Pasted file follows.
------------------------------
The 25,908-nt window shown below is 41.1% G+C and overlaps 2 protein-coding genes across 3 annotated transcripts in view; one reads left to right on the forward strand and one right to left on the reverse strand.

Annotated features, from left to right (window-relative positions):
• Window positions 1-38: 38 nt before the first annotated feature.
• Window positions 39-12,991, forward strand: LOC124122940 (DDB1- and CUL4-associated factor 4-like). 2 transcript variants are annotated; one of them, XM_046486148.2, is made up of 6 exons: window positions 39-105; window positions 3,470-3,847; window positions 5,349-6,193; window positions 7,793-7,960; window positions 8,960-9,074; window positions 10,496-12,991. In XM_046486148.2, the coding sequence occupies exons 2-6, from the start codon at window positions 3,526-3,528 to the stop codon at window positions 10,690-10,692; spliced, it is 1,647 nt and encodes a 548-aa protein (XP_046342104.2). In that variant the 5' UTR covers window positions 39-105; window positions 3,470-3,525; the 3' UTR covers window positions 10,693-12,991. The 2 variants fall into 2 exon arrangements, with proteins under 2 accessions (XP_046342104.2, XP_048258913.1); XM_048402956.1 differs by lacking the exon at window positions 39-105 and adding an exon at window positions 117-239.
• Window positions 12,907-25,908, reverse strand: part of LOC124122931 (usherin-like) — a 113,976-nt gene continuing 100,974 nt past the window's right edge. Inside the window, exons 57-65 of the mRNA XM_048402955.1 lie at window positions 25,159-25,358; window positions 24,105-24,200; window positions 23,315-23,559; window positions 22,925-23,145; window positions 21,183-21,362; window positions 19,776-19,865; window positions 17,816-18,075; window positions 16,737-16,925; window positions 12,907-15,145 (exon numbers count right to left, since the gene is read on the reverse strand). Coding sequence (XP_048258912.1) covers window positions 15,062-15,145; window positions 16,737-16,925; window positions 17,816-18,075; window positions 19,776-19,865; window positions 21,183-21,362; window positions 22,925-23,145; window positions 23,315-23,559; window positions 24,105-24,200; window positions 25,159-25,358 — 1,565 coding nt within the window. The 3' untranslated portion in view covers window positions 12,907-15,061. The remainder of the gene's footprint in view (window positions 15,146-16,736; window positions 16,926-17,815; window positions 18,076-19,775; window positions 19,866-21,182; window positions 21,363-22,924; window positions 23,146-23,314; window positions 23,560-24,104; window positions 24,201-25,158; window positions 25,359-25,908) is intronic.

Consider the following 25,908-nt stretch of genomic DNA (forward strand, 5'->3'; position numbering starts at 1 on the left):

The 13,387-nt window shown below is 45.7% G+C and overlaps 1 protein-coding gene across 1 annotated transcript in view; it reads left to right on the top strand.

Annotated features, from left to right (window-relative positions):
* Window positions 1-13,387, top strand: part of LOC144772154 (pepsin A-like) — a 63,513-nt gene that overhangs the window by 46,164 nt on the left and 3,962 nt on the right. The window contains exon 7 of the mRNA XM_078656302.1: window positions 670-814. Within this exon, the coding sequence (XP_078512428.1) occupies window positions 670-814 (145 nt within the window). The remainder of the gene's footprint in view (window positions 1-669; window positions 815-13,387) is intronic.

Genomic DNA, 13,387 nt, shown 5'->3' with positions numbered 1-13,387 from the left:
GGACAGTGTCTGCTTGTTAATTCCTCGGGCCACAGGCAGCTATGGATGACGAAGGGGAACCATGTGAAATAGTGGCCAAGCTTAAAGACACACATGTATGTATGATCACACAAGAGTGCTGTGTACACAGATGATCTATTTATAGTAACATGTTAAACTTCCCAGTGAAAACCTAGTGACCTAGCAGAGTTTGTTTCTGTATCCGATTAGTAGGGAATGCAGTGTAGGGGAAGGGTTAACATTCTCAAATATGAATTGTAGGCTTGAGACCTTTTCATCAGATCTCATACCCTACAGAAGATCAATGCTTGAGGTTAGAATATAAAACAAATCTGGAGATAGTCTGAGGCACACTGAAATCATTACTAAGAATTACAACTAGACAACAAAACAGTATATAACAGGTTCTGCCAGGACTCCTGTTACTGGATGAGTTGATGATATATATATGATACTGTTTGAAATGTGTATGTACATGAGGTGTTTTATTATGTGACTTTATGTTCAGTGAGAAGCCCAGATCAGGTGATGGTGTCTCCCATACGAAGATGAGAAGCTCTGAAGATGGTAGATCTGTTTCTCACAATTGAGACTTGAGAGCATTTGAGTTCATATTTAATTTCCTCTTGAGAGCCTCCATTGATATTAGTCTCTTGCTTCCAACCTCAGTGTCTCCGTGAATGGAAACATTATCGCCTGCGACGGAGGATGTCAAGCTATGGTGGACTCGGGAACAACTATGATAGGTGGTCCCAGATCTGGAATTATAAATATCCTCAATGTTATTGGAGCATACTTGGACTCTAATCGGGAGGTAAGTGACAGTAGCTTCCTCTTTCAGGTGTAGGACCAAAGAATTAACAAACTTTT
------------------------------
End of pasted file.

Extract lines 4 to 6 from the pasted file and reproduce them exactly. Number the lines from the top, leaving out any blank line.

• Window positions 39-12,991, forward strand: LOC124122940 (DDB1- and CUL4-associated factor 4-like). 2 transcript variants are annotated; one of them, XM_046486148.2, is made up of 6 exons: window positions 39-105; window positions 3,470-3,847; window positions 5,349-6,193; window positions 7,793-7,960; window positions 8,960-9,074; window positions 10,496-12,991. In XM_046486148.2, the coding sequence occupies exons 2-6, from the start codon at window positions 3,526-3,528 to the stop codon at window positions 10,690-10,692; spliced, it is 1,647 nt and encodes a 548-aa protein (XP_046342104.2). In that variant the 5' UTR covers window positions 39-105; window positions 3,470-3,525; the 3' UTR covers window positions 10,693-12,991. The 2 variants fall into 2 exon arrangements, with proteins under 2 accessions (XP_046342104.2, XP_048258913.1); XM_048402956.1 differs by lacking the exon at window positions 39-105 and adding an exon at window positions 117-239.
• Window positions 12,907-25,908, reverse strand: part of LOC124122931 (usherin-like) — a 113,976-nt gene continuing 100,974 nt past the window's right edge. Inside the window, exons 57-65 of the mRNA XM_048402955.1 lie at window positions 25,159-25,358; window positions 24,105-24,200; window positions 23,315-23,559; window positions 22,925-23,145; window positions 21,183-21,362; window positions 19,776-19,865; window positions 17,816-18,075; window positions 16,737-16,925; window positions 12,907-15,145 (exon numbers count right to left, since the gene is read on the reverse strand). Coding sequence (XP_048258912.1) covers window positions 15,062-15,145; window positions 16,737-16,925; window positions 17,816-18,075; window positions 19,776-19,865; window positions 21,183-21,362; window positions 22,925-23,145; window positions 23,315-23,559; window positions 24,105-24,200; window positions 25,159-25,358 — 1,565 coding nt within the window. The 3' untranslated portion in view covers window positions 12,907-15,061. The remainder of the gene's footprint in view (window positions 15,146-16,736; window positions 16,926-17,815; window positions 18,076-19,775; window positions 19,866-21,182; window positions 21,363-22,924; window positions 23,146-23,314; window positions 23,560-24,104; window positions 24,201-25,158; window positions 25,359-25,908) is intronic.

Consider the following 25,908-nt stretch of genomic DNA (forward strand, 5'->3'; position numbering starts at 1 on the left):